Thinking About Services

6 minute read

Photo by Jaime Moag on Unsplash

I recently went through a bootcamp with Flatiron School. Since I have prior experience, I have a leg up on other students. However, my fellow students bring a valuable change in perspective. This motivated me to think about the additional exposure I have to programming concepts, and to think about next steps for bootcamp graduates. What would these look like?

My bootcamp focused purely on the concepts of full-stack development: Rails on the backend, React/JS on the frontend. We were taught the basics about data structures, but very little in the way of algorithms. We focused more on things like Model-View-Controller, SQL, and REST, all things that my CS degree did not put much thought into. I appreciated these, because I had never received a formal education in these concepts, although I had been exposed to them.

After graduation, we are expected to continue our learning by ourselves. Some of this is self explanatory. Many of my classmates have put off their job search for a month to learn about algorithms. There are millions of articles out there about algorithms (some written by me), so I will refrain from talking about them. Instead, I would like to talk about the natural extension of API design and DRY coding methodology: services. I don’t mean for this to be a coding guide, just something to help you understand why they are useful.

API Design:

Structurally, our bootcamp projects were straightforward. Our backend was Rails-as-an-API, and the frontend was Javascript, potentially with React. If we needed to store image files, we would use the assets folder, or might even use Rails’ activestorage. The structure was basically broken up as follows:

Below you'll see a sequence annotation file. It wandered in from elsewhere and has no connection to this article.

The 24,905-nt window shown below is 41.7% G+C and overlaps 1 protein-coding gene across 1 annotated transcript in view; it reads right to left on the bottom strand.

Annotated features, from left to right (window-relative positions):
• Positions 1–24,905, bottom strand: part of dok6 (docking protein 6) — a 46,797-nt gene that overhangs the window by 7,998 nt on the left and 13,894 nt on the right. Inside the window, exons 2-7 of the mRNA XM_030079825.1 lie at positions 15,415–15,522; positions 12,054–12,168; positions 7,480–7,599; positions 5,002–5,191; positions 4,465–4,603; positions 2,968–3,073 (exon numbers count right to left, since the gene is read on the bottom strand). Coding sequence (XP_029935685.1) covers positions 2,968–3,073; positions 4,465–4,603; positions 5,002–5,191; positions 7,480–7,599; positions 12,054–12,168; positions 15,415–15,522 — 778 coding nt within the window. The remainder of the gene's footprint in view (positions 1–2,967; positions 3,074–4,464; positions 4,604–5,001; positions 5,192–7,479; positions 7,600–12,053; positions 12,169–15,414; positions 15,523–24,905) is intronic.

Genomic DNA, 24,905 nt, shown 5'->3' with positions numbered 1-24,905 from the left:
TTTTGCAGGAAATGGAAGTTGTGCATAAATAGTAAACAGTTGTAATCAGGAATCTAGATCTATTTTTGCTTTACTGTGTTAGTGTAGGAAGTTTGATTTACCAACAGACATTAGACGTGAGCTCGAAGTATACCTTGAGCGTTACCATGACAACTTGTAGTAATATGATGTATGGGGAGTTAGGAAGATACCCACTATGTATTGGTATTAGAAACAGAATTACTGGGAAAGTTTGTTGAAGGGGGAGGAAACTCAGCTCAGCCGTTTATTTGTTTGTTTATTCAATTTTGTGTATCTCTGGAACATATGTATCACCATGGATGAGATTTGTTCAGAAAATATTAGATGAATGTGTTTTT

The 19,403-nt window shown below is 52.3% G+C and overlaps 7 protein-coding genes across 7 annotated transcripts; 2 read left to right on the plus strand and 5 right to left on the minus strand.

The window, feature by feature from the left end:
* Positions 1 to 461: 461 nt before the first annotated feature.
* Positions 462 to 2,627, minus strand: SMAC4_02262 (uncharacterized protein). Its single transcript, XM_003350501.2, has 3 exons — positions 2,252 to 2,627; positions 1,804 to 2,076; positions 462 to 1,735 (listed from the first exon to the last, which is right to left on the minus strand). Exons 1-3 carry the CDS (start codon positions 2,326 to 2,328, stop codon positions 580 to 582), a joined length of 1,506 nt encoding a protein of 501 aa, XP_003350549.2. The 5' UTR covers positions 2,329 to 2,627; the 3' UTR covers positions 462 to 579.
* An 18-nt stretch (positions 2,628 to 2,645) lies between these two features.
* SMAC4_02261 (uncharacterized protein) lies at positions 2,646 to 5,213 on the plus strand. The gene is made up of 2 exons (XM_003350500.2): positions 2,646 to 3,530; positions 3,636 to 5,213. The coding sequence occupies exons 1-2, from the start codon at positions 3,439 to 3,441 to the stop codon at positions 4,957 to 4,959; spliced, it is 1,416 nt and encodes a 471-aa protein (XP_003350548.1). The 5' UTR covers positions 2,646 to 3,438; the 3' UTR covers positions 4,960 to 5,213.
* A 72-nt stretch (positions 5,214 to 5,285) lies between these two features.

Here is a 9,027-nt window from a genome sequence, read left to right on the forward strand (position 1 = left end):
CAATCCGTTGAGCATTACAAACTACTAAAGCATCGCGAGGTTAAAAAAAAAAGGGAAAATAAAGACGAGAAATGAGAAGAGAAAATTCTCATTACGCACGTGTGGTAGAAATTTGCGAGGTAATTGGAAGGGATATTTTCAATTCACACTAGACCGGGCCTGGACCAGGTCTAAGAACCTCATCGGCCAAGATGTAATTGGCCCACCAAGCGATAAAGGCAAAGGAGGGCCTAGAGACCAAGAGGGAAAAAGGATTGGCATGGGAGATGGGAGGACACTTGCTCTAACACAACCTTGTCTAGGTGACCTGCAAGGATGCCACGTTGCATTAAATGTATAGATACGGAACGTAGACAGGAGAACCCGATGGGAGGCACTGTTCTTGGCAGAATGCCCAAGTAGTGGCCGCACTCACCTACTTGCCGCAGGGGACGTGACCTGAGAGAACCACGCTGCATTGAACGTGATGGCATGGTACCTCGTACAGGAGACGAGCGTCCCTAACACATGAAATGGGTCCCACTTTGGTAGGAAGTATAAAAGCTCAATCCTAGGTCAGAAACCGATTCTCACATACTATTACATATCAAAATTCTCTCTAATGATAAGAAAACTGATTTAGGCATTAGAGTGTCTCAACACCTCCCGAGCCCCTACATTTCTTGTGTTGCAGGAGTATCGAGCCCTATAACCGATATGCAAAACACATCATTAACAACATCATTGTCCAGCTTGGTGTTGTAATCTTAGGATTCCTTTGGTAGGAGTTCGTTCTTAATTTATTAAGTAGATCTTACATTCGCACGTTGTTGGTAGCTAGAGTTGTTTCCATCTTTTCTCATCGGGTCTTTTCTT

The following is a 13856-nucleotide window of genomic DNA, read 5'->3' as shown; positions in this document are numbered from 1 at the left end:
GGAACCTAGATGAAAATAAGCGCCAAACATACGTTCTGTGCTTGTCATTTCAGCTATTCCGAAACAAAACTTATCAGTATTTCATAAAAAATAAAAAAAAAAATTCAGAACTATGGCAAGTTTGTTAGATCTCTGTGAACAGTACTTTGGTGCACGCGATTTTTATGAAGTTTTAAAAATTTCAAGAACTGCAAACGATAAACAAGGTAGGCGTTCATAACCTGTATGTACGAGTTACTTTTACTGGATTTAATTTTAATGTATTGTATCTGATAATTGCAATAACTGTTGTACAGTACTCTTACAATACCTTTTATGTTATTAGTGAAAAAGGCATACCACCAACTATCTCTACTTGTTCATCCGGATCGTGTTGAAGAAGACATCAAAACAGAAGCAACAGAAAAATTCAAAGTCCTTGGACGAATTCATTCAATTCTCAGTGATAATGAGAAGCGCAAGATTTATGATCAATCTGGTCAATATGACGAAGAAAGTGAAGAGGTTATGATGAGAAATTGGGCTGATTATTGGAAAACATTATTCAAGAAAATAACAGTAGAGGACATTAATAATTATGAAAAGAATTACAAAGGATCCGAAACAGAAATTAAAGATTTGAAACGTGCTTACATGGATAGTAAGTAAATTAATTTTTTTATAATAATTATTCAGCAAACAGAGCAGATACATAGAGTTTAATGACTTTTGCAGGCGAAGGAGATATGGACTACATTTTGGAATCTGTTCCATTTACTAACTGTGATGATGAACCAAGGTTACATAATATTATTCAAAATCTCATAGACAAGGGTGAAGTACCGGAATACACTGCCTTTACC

• client: handles UI and keeping track of things needed on the frontend
  • backend: handles everything else

After completing the course, many of my fellow students put up their projects on Heroku. This works well when your project is simple.

DRY Methodology:

This is less noticeable, but an important thing to consider. DRY stands for “Don’t Repeat Yourself.” Basically, if you have multiple blocks of code that do the same thing, you should abstract it out into a new function. I generally think about it from the opposite side: “each of your functions should do only one thing.” DRY is a refactoring strategy, but I hope my method helps me write clean code in the first place.


When you use multiple APIs, each representing a different function, this is “Service Based Architecture.”

Many mid-size companies or tech startups will have a service-based architecture. This means that they try to isolate different pieces of the business logic on the backend. Each service should reflect just one thing that your app does on the backend. For example, a standard webapp could:

  • handle user login status
  • handle checkout/payments
  • handle serving the frontend
  • handle the images for your storefront

I spoke about a simple Rails API before. In those apps, we would write one backend to handle all of these functions. This is called a “monorepo” (or a monolith if your company is large enough). If you had a service-based architecture, you would split these functions out, and have a different backend for each one. There are a few existing services you could use for each of those functions:

  • Stripe
  • Github Pages
  • AWS S3

And of course, you could write your own.

But Why?

This conversation could be a million lines long. I think that services are most useful for two reasons: